WASHINGTON — Bernie Sanders’ presidential campaign filed a lawsuit against the Democratic Party on Friday after it was temporarily barred from accessing a trove of information about potential voters as a punishment for improperly accessing data compiled by the campaign of rival Hillary Clinton.

The reaction of the Democratic National Committee to the data breach, the depth of which was debated by all involved, thrust into the open long-standing suspicions among Sanders and his supporters that the national party is unfairly working to support the candidacy of its front-runner.

“Clearly, in this case, they are trying to help the Clinton campaign,” said Sanders campaign manager Jeff Weaver.

DNC Chairwoman Debbie Wasserman Schultz responded that “the Sanders campaign had inappropriately and systematically accessed Clinton campaign data,” rejecting Weaver’s effort to portray the breach as the fault of a software glitch and a small group of rogue staffers.

The lawsuit, filed in U.S. District Court in Washington, sought the “immediate restoration” the Sanders campaign’s access to the voter database. It argued that without the database, the campaign would lose approximately $600,000 in donations a day.

“The loss of DNC support could significantly disadvantage, if not cripple, a Democratic candidate’s campaign for public office,” the lawsuit said.

The back-and-forth on the eve of the party’s next presidential debate underscored Sanders’ attempt to cast himself as an anti-establishment upstart willing to take on Clinton, the unquestioned front-runner for the party’s nomination.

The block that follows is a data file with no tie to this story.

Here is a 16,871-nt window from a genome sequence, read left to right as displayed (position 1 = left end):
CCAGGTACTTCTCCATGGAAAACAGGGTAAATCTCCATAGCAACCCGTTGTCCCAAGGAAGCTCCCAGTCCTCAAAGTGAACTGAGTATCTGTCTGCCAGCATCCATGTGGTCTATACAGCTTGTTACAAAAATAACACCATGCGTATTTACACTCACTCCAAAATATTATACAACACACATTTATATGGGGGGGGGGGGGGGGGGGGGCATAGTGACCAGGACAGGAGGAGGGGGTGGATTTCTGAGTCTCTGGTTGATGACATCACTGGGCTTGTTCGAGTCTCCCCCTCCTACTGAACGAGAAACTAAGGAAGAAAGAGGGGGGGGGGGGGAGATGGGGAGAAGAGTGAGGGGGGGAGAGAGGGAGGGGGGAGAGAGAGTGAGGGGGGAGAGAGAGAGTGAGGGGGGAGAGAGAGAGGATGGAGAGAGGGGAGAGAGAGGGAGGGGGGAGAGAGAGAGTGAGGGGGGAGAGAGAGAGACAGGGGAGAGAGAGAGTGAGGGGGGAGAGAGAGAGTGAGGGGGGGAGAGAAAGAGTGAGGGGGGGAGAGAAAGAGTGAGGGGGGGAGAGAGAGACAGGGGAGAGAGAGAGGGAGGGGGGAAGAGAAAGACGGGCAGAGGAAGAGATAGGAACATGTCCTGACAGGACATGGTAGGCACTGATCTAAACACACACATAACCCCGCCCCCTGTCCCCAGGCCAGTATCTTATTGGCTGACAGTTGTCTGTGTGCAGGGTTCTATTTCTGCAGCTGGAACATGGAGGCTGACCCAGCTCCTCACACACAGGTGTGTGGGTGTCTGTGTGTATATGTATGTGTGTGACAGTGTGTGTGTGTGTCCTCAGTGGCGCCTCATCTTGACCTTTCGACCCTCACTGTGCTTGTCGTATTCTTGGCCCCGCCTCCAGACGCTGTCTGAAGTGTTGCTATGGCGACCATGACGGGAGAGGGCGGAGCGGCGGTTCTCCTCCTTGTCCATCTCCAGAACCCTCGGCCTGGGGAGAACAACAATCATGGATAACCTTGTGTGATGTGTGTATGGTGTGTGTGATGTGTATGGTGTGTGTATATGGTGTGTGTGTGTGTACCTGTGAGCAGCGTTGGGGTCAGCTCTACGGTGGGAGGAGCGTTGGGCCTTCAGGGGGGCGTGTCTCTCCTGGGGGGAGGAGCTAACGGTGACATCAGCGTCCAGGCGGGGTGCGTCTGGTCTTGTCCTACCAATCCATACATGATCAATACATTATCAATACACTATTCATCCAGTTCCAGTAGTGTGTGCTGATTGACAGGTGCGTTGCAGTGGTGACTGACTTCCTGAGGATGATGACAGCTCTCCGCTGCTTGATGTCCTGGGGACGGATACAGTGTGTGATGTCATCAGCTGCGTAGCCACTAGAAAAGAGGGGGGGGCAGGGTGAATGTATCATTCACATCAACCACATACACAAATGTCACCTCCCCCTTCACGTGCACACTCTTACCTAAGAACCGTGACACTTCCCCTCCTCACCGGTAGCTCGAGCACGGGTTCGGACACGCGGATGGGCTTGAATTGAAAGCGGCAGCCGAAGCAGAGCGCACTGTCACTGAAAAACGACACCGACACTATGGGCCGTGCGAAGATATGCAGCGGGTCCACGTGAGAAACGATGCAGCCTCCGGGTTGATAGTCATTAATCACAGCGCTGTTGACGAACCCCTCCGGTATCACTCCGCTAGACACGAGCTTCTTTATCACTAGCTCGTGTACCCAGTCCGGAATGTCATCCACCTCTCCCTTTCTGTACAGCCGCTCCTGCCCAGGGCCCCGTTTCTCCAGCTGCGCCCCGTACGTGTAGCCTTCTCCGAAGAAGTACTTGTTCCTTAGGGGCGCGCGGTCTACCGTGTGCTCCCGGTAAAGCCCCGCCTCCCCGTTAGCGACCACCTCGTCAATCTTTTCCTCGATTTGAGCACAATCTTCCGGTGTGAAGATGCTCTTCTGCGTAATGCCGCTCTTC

But by firing his top data staffer and admitting that members of his staff looked at information that belonged to the Clinton campaign, Sanders also threatened to undercut his image as an honest broker seeking to foster a “political revolution” to help the nation’s poor and beleaguered middle class.

The incident interrupted a period in which Democrats were sailing toward a peaceful primary season, with Clinton comfortably ahead of Sanders nationally in a campaign that harbors little of the discord and discontent roiling the Republican Party.

Sanders’ campaign quickly sought to make the most of the dispute, saying in a fundraising email that its “quick rise in the national polls (has) caused the Democratic National Committee to place its thumb on the scales in support of Hillary Clinton’s campaign.”

Notably, that email made no mention of the campaign’s decision to dismiss a staffer and Weaver’s admission that the staffer’s actions were “unacceptable.”

The DNC maintains an extensive database of voter information, which it rents to campaigns. The campaigns then update that database with their own information about voters. The data is used to target likely voters and anticipate what issues might motivate them to support a candidate.

The information is particularly important in the first states to vote in the presidential nominating process, when a campaign’s ability to organize its supporters and make sure they cast ballots can make the difference between winning and losing.